Never a name to have problems garnering investors attention, the World Bank was this year boosted by increased interest from buyers in the US.
Most strikingly, the issuer priced a $6bn three year fixed rate deal in March to affirm its status as the leading supranational issuer in the international capital markets.
The bond was the largest ever dollar deal from a supranational issuer.
More than 120 accounts placed over $7bn of orders for the deal, which was priced at 30bp over mid-swaps.
Citi, HSBC, JPMorgan and Royal Bank of Scotland were the bookrunners, and were helped by US interest stemming from the issuers advantages over GSE issuers.
"Weve done more outreach with US investors, and feel that we are better known now than before. Well continue to speak to these investors," says Heike Reichelt, head of investor relations and new products at the World Bank in Washington DC. "One thing that has been helping us at the moment is the pick-up that US investors get when they buy us over agencies. The question is open whether US investors will be as interested in the World Bank if and when that changes."
Also in March, the borrower issued its first floating rate benchmark, a $3bn two year deal through Citi, HSBC, Morgan Stanley and RBS that pays a coupon of three month Libor plus 17.5bp.
The issuer also stretched its euro curve to 10 years when it sold a Eu3bn 10 year deal through Calyon, Credit Suisse, Deutsche Bank and Goldman Sachs in May with a spread of 43bp over mid-swaps.
It was the World Banks second euro global bond, following a three year deal last year.
Away from core currencies, the issuer made its Singapore dollar debut this year with a S$230m three year deal via Standard Chartered.
It also issued a number of Hong Kong dollar notes after an eight year hiatus and returned to the Swiss franc market for the first time in 12 years when it issued Sfr425m of May 2019 bonds via Credit Suisse and UBS.
The World Bank also sold one of the few Maple bonds of the year in July when it issued a C$121m ($111.5m) October 2012 bond.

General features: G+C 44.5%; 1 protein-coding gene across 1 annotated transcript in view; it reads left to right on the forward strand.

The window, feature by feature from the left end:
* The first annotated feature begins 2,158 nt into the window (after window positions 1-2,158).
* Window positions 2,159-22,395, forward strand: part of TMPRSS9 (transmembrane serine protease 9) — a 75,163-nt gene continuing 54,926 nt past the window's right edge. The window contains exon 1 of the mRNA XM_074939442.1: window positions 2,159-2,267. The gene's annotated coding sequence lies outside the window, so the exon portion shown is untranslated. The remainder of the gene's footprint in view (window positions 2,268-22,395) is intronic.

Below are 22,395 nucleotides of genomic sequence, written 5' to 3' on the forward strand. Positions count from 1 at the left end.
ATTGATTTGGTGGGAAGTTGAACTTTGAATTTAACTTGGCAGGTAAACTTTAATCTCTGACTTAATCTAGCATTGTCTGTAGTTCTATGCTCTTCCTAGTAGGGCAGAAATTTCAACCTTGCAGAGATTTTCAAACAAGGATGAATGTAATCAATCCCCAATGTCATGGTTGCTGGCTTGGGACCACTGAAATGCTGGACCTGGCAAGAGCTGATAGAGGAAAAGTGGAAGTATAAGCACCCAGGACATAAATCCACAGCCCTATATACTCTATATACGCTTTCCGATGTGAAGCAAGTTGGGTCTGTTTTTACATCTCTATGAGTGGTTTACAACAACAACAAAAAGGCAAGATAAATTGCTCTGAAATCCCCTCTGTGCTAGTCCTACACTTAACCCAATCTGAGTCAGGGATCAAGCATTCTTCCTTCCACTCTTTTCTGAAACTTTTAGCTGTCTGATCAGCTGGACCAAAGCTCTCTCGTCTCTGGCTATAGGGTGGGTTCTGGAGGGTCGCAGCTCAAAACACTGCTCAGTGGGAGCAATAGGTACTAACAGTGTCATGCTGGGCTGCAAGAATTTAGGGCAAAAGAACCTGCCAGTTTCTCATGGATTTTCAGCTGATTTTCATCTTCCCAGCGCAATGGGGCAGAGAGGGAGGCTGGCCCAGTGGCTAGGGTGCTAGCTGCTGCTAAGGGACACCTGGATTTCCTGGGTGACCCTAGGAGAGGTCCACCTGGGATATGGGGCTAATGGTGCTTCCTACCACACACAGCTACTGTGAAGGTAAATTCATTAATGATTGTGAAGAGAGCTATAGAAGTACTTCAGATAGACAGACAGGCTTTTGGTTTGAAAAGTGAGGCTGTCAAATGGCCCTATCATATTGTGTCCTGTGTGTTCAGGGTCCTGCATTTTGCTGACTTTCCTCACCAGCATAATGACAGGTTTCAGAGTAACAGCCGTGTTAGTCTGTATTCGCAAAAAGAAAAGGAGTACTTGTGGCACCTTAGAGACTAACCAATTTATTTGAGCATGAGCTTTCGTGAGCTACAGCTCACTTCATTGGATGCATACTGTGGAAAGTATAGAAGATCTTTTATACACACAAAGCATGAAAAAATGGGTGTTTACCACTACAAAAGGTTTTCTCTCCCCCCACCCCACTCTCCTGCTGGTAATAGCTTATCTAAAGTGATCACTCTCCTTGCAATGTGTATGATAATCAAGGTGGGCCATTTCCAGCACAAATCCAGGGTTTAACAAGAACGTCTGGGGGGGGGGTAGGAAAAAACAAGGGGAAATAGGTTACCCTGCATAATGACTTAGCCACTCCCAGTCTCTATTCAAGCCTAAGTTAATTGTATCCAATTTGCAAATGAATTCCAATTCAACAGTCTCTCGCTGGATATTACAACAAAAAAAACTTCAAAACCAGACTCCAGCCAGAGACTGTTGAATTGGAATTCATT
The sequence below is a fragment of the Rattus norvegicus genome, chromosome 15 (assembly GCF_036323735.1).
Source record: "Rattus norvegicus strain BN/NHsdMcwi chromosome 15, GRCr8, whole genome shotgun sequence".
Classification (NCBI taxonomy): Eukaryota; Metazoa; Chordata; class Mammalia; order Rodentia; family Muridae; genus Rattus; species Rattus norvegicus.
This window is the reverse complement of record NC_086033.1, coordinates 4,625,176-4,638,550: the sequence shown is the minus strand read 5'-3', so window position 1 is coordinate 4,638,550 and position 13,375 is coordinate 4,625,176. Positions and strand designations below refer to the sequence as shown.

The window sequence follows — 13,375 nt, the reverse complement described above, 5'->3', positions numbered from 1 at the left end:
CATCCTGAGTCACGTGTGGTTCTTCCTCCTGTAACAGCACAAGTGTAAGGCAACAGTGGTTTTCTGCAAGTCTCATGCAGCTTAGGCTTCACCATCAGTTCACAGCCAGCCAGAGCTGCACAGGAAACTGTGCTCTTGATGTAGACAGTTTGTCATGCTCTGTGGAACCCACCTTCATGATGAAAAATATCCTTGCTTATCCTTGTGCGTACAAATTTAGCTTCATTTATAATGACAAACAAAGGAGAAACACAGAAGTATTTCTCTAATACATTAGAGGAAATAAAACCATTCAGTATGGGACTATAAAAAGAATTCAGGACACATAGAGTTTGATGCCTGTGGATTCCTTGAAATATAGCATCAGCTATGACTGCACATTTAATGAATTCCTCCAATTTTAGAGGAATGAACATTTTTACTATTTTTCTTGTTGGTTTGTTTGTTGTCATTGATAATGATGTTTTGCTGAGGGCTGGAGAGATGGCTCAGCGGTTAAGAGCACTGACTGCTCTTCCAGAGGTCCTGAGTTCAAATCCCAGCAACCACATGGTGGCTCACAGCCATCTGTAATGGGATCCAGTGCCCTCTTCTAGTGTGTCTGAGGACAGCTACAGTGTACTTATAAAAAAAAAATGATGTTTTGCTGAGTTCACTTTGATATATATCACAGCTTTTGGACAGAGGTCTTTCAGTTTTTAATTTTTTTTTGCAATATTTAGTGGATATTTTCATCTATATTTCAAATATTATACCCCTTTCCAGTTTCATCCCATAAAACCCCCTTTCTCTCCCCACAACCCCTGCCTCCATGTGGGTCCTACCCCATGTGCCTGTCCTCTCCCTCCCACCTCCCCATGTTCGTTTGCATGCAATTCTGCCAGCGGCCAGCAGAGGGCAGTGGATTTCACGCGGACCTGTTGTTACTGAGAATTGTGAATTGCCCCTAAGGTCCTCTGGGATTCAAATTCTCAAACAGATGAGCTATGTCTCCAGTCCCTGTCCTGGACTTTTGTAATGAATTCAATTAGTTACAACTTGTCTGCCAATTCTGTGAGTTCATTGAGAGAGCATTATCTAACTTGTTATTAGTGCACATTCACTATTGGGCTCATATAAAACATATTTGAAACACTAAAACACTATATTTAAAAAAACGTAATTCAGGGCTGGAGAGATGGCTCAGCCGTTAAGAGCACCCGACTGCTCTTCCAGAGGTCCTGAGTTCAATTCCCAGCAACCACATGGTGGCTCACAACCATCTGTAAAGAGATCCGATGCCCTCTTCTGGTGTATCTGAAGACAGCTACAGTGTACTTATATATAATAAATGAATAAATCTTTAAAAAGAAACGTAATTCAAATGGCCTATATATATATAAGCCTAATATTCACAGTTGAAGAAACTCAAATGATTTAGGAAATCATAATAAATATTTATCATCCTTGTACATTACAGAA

The borrower has, however, faced challenges.
Troublesome basis swap
"The current level of the basis between euros and yen verus dollars hurts our goal of diversification of currencies and funding sources," says Doris Herrera-Poll, director and global head of capital markets at the Bank. "When we look at issuing in other currencies, a large basis swap is a big cost hurdle because we have to look at our after-swap cost of funding into US dollars."
The World Bank is also proud of the innovative products it has issued to achieve goals such as vaccination in third world countries and climate change mitigation.
Last November, it sold a Skr2.325bn ($328.4m) fixed 3.5% "green bond" via SEB to two pension funds and two life insurance funds, Länsförsäkringar Liv and Skandia Liv. That trade has been increased twice, bringing the total to Skr2.85bn.
The dealer then placed a $300m three year floating rate green bond with the state of California in May.
The borrower credits the proceeds of these issues to a special account funding loans to qualifying projects in its member countries. The projects will specifically support climate change solutions.
"For us this represented a very unique and trendsetting transaction," says Herrera-Pol. "Its the first time that the Bank has earmarked proceeds to a particular sector."
The World Bank also acts as treasury manager for the International Finance Facility for Immunisation (IFFIm), which has had a busy year.
Among its issuance, IFFIm smashed its own record for the largest ever rand Uridashi when it raised $429m equivalent in May with a multi-tranche three year vaccine bond, including a R3.17bn ($310m) tranche.
IFFIm also made its UK debut with a £250m three year fixed rate bond sold in May, driven by demand from ethical investors and other real money buyers in the UK, Europe and Asia, in conjunction with a retail targeted Individual Savings Account (ISA) tranche launched in early March.
"IFFIm is quite well funded at the moment, but were starting to think about talking to investors in the US and in Europea again to update them on IFFIm and its funding plans," says Reichelt. "
The issuer expects more innovative products in the future.
"Theres a great deal of interest in innovative finance and applying it to the challenges of today, like climate change, that need large amounts of money" Reichelt adds. "There is a lot of thinking about taking advantage of capital markets and investors interest in products to solve some of the problems."
The World Bank has also been one of the most active issuers of private placements, including callable notes, but does not predict a return of structured notes any time soon.
"We are not yet seeing a resurgence of demand, and its hard to figure out to what extent the risk appetite will come back to the market for that sector to revive," says Herrera-Poll.
The past year has put the World Bank in a good position for the coming one.
"It depends very much how the global economy affects the borrowing for our clients, but were probably looking at a programme of around $30bn," says Reichelt. "Weve pre-funded and weve got plenty of liquidity at the moment."